Suddenly we have English language TV, news at the flick of a switch, or in archaic paper form delivered under our hotel room door in the morning. And with this immersion back into English, the need to blog – or perhaps the space just to tune out everything and think in English that leads to a blogpost – has diminished.
I will wrap up the blog when we get home, put on some more photographs and thoughts of Poland (Chopin, and good bread), and maybe some of London. But many of my readers know London well, so I won’t dwell. We’ve been having some very “English” days – Covent Garden markets, Victoria and Albert museum, a West End show, getting caught in the rain, a curry for dinner, and walking back to our hotel through Soho. We’ve explored new places, enjoyed the Cabinet War Rooms and Churchill Museum, strolled through St James Park, photographed squirrels, and supped beer in a pub. We’ve been crushed in the Tube at rush hour, and pitied the poor Londoners. We’ve had afternoon tea, thrilled over the availability of Asian food (finding Khao Soi – Chiang Mai noodles – was a highlight), and educated ourselves at museums. So we are improving our minds, emptying our wallets, and expanding our … um … palates.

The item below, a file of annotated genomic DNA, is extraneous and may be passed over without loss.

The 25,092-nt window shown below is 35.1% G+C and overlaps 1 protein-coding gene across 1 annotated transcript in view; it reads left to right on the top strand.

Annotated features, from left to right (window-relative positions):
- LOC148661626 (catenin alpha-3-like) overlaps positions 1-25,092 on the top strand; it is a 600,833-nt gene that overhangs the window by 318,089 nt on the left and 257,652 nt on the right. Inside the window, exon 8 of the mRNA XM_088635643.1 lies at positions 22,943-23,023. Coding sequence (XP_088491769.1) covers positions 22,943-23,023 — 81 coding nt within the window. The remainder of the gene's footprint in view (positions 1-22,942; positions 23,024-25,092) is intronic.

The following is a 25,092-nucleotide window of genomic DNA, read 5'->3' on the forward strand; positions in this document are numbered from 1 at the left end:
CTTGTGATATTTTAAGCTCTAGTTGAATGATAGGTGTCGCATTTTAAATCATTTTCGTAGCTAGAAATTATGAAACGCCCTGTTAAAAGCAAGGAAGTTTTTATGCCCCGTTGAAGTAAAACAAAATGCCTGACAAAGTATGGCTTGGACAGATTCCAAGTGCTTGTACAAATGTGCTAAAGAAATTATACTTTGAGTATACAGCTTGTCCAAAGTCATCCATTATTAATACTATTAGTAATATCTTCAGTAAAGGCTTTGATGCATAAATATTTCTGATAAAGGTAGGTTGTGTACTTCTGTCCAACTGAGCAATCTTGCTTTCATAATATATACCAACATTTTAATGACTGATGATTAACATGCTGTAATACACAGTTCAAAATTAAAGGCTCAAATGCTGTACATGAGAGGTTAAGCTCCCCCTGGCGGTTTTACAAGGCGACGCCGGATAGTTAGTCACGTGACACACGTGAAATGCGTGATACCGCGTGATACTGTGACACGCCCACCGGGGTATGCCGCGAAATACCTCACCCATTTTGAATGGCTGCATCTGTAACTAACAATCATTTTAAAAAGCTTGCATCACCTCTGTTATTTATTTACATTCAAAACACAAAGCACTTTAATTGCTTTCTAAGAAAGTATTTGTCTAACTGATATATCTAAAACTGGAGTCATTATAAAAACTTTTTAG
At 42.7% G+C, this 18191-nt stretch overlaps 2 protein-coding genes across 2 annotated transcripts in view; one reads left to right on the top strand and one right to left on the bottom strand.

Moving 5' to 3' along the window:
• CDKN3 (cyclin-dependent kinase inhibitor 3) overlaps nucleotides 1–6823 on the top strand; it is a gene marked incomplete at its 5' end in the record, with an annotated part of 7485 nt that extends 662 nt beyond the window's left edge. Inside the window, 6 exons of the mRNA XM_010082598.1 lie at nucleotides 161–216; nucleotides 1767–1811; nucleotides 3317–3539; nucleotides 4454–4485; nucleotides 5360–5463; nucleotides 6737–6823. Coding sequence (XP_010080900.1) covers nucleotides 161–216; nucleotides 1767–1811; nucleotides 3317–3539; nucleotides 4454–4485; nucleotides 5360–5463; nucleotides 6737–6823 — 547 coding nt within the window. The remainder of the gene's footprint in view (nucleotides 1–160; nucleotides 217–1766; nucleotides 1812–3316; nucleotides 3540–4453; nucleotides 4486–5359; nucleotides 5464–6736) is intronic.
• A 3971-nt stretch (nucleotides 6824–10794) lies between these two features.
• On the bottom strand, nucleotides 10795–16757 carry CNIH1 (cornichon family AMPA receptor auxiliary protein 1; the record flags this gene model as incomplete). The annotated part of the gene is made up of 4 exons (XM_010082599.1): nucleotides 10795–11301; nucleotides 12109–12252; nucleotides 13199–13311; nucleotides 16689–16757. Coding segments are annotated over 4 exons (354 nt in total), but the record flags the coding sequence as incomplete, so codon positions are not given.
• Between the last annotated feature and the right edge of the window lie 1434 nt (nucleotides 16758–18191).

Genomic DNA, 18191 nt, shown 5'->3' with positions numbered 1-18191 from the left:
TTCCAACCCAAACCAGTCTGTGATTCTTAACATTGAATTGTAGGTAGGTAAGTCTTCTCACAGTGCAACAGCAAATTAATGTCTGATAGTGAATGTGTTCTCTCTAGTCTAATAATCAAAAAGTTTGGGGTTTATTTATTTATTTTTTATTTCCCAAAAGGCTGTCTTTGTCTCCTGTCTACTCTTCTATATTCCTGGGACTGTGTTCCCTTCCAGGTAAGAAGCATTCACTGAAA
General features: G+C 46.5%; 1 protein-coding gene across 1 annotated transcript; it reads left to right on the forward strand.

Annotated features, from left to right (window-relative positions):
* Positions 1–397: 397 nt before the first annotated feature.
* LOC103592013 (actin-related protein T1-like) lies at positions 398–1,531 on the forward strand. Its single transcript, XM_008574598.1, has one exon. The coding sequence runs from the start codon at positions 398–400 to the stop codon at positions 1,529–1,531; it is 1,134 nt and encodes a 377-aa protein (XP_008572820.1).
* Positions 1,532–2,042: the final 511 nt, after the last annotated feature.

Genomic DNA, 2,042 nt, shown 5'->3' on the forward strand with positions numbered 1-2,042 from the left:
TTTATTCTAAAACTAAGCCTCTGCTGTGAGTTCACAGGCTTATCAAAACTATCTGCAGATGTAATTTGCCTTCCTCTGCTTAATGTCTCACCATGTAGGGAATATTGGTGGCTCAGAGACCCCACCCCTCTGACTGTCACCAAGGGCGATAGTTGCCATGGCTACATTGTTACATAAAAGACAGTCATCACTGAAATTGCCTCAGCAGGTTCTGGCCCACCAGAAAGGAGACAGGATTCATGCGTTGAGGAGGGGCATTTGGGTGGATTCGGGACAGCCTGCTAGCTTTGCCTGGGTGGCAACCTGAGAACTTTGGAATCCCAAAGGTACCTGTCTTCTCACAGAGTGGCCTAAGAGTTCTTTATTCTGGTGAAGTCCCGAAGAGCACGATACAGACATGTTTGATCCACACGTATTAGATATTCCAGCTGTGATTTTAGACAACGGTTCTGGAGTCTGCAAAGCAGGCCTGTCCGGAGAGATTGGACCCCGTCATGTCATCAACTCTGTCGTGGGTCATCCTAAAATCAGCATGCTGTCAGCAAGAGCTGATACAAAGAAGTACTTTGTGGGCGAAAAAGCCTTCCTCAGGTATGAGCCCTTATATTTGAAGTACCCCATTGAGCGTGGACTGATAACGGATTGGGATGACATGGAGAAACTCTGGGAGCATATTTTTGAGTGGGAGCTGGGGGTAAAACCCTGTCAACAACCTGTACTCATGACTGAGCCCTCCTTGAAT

And all too soon we will be home.